The easiest way to make the indexing valves work with a CHOP 2 type system would be to alternate flow between the fish tank and the indexing valve. I do this using a motorized diversion valve and a controller.

      The indexing valve MUST have the water stop flowing to it so that the mechanism can get ready to send flow to the next bed. If the water flow to the valve never stops, the valve will never index.

      And you need more flow and pressure than I think you can possibly get coming out of a swirl filter or settling tank of any sort. Even the Gravity modified valves need about 3 feet of head pressure to engage them.

  • Robert Rowe

    I have a 2 FT system 220 & 700 gal. My FT’s overflow into a 300 Gal.sump via a 2″ manifold and the sump tanks drain to a lower level pump which returns water to both FT’s . My 6/ea 4′ x 4′ x 16″ grow beds (Media & Raft) are fed from a pump in the 700 Gal. FT and the water returns to the Sump Manifold.
    I wish to use an 8 port indexed valve to feed the grow beds 1 at a time and it appears you have the solution.
    I use a 1350 GPH pump with a 23 Ft headlift max.

    • TCLynx

      I would recommend a 1 1/4″ gravity modified 6 zone indexing valve for use with a 1350 gph pump provided the head and distance between the pump and the grow beds is kept minimal.
      Keep in mind that running the indexing valve directly from the pump means you have to turn the pump on/off in order for the valve to index to the next bed, this is hard on most pumps and is likely to cause premature pump failure or impeller wear. Many people find that it works at the start but as the impeller breaks or wears the pump is no longer strong enough to engage the indexing valve properly.

      I now use motorized automated valves (like used for swimming pool applications) to turn the flow of water on/off to the indexing valves and avoid turning the pumps on/off.

      The size pump you mention is on the small side for being able to operate indexing valves at all and the 1″ 8 port valve would probably need more pressure to operate well. The 1 1/4″ valve seems to be the best fit for low pressure pumped applications.

      Keep in mind that raft beds normally want a continuous flow of filtered water while the media beds are better suited to flood and drain. I would probably not recommend feeding the raft beds with the indexing valve but from their own continuous running pump.

  • Nathan


    I am considering 3x 100 gallon fish tanks with 6x 50 gallon grow beds, I was considering a flood and drain based on a 15 minute timer. Would using an indexing valve be something I could implement into my system or would I be better off just setting each FT to pump to both grow beds at the same time (my concern being the FT will get too low) unfortunately I don’t have space for a sump tank.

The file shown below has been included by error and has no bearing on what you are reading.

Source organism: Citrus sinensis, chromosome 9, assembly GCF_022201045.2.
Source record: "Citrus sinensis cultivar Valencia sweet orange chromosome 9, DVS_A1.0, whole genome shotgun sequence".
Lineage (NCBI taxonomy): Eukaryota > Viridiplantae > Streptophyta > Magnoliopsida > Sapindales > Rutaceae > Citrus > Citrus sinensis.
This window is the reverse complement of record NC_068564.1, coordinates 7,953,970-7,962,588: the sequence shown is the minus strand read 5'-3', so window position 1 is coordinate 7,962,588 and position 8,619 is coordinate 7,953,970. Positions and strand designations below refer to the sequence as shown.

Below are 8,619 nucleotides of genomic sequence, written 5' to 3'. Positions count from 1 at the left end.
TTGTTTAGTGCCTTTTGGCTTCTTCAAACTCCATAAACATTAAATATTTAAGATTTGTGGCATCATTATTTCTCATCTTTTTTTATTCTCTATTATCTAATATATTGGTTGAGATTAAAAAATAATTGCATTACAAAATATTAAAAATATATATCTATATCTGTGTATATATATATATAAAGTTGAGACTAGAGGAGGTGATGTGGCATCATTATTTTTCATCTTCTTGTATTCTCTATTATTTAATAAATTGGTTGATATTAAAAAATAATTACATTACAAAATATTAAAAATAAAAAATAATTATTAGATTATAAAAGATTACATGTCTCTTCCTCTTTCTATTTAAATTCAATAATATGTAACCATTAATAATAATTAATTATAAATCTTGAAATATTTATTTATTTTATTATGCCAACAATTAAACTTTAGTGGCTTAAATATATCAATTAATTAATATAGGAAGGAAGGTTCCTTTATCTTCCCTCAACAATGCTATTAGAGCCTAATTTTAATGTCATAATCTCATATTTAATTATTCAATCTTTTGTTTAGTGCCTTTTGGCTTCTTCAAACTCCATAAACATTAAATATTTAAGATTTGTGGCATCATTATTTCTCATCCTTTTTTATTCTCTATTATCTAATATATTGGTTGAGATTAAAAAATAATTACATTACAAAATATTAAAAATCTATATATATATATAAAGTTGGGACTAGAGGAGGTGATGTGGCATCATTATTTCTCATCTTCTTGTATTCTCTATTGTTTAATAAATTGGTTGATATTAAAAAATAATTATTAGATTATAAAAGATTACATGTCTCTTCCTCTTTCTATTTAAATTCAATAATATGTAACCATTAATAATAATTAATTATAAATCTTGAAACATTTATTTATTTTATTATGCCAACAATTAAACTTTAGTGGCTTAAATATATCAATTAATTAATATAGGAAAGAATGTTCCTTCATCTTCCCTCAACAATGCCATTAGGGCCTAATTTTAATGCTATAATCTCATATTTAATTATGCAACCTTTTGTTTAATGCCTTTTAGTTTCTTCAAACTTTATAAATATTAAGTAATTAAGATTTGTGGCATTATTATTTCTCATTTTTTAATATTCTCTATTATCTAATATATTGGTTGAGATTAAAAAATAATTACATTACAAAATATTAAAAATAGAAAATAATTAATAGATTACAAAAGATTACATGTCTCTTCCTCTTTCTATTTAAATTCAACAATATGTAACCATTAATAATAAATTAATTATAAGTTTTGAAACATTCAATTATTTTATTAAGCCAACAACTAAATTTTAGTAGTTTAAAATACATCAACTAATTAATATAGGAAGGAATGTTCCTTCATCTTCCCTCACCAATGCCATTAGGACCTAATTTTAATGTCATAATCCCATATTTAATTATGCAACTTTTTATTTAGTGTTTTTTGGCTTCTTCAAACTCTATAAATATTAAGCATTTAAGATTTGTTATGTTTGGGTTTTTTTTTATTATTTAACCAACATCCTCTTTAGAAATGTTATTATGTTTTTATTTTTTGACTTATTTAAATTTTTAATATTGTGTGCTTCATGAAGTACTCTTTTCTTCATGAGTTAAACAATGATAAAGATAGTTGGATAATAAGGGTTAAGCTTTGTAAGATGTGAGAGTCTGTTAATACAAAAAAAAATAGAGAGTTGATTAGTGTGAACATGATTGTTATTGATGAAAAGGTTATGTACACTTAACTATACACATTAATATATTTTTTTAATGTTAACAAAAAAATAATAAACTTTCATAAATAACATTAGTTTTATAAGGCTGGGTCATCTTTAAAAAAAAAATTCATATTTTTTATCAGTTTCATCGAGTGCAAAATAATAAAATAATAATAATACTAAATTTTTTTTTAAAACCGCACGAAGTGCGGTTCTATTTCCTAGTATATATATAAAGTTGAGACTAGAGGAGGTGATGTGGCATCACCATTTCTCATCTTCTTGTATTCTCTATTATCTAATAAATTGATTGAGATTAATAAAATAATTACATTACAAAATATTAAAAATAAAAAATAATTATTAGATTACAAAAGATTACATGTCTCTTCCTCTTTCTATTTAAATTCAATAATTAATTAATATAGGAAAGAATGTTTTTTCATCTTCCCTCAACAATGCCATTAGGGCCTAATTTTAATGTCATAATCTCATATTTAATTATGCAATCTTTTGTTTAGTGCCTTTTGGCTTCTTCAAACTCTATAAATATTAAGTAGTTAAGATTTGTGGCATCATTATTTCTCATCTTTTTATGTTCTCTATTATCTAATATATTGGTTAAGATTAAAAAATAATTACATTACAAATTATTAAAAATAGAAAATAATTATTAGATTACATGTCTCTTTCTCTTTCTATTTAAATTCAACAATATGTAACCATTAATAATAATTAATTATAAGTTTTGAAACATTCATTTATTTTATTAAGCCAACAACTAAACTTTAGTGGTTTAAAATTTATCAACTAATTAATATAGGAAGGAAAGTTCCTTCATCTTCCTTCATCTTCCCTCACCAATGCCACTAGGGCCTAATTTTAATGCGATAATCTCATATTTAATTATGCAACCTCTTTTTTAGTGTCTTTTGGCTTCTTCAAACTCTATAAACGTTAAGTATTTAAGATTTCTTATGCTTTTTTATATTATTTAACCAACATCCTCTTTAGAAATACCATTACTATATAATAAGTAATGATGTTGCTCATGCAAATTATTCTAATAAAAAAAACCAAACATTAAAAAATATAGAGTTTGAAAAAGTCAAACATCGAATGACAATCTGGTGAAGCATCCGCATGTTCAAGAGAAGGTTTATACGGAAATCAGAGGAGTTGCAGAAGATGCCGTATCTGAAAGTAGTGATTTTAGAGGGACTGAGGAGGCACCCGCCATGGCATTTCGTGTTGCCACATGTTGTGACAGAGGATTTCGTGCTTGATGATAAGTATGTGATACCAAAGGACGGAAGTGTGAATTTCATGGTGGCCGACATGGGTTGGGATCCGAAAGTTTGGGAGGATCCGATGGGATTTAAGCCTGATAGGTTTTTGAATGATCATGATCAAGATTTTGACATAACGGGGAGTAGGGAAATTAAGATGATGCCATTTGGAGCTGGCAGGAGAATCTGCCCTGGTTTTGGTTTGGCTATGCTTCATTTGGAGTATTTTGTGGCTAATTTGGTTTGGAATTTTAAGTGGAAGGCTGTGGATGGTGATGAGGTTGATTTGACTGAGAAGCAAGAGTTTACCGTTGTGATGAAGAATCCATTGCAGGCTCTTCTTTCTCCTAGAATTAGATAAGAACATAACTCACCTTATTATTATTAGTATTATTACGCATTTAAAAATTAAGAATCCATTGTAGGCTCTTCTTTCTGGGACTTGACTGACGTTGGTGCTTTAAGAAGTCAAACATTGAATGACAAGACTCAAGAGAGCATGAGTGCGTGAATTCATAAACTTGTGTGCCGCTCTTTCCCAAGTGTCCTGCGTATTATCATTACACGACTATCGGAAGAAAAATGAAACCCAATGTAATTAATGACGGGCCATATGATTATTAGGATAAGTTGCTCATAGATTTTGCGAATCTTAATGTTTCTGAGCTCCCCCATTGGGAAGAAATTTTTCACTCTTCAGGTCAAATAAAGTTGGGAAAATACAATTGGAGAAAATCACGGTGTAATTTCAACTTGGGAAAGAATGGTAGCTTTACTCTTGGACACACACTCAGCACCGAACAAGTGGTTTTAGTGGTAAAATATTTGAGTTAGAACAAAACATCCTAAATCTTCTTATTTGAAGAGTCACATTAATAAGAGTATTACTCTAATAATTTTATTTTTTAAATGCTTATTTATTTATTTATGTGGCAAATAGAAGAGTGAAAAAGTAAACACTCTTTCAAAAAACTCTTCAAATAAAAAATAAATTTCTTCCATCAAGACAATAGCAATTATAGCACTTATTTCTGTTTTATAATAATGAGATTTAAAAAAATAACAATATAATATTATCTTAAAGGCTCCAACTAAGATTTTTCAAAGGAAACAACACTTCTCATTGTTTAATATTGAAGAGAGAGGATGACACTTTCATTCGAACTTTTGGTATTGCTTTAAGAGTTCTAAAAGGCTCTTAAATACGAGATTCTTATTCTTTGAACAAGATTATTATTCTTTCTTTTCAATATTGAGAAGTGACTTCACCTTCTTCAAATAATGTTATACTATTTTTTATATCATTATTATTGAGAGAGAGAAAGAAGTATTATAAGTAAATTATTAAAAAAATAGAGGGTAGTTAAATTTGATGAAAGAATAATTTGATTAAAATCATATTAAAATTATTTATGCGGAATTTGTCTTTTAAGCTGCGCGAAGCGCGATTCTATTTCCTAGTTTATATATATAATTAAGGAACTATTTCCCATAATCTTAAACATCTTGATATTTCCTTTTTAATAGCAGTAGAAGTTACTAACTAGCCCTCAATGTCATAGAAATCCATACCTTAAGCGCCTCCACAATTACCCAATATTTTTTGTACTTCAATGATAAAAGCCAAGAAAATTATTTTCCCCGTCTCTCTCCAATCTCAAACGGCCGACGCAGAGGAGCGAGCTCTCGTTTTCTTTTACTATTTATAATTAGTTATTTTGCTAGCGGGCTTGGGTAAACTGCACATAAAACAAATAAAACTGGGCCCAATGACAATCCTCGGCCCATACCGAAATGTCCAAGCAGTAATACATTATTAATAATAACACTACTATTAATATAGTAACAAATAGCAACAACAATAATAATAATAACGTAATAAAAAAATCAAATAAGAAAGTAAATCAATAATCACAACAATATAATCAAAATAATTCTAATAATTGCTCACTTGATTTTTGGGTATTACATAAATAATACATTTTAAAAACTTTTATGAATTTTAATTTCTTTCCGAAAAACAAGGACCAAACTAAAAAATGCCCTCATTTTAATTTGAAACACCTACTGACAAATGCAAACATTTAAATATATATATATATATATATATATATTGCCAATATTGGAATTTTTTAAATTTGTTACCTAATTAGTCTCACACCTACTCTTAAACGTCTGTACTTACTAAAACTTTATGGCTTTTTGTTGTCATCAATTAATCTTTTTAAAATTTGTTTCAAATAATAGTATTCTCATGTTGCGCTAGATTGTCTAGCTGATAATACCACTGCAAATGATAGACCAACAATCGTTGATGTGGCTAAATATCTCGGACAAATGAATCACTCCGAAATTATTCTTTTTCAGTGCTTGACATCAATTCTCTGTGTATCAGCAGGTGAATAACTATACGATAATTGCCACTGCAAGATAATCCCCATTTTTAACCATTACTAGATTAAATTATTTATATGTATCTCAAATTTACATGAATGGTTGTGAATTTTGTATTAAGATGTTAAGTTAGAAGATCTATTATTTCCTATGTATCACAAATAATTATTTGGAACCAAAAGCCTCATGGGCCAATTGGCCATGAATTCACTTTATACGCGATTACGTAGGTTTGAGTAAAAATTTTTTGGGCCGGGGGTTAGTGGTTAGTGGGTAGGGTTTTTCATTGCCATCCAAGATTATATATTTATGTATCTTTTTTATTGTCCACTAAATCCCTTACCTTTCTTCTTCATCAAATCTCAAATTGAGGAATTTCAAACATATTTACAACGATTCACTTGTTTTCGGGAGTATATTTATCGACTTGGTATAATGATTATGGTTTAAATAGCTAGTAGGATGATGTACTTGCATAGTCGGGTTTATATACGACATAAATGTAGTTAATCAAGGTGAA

thanks for your time!

    • TCLynx

      An Indexing valve would only be appropriate if you can use a single pump that would be strong enough to operate it. (Most people with small systems are not willing to use a large enough pump to operate even the “gravity Modified” indexing valves.) The smallest pump I have ever gotten to reliably work with an indexing valve is the Quiet One 4000 (that is a 50 watt pump that at 0 head moves almost 1000 gph) and that install had the tops of the grow beds at only 24″ above the water level in the fish tank.

      If you have 300 gallons of grow beds total and 300 gallons of fish tank total, you can do a simple system without a sump tank since this is a 1:1 system. The water level in a 1:1 system may fluctuate as much as 40% once the media fills the grow beds and the fluctuation will usually be less if running a siphon system. Or you could always take the bells off some of the siphons and run some beds constant flood to reduce the water level fluctuation even more. Even if you run timed flood and drain the water level fluctuation is still only going to be about 40% before you get roots into the beds. The main issue is to not over stock your system. With only 100 gallons of media per fish tank, I would probably only recommend 10-13 fish that might grow out to 1 lb each or 30-39 fish total for the 300 gallons of fish tanks.

      Biggest issue with having three fish tanks on a single system with a single pump is you need to make sure you plumb the fish tanks together with a large enough pipe to keep up with water flow equalizing between the fish tanks. And yet keep the fish from swimming into those pipes.

      If you were always planning to run the three fish tanks separately with three separate pumps, then a single indexing valve is definitely NOT going to work for you.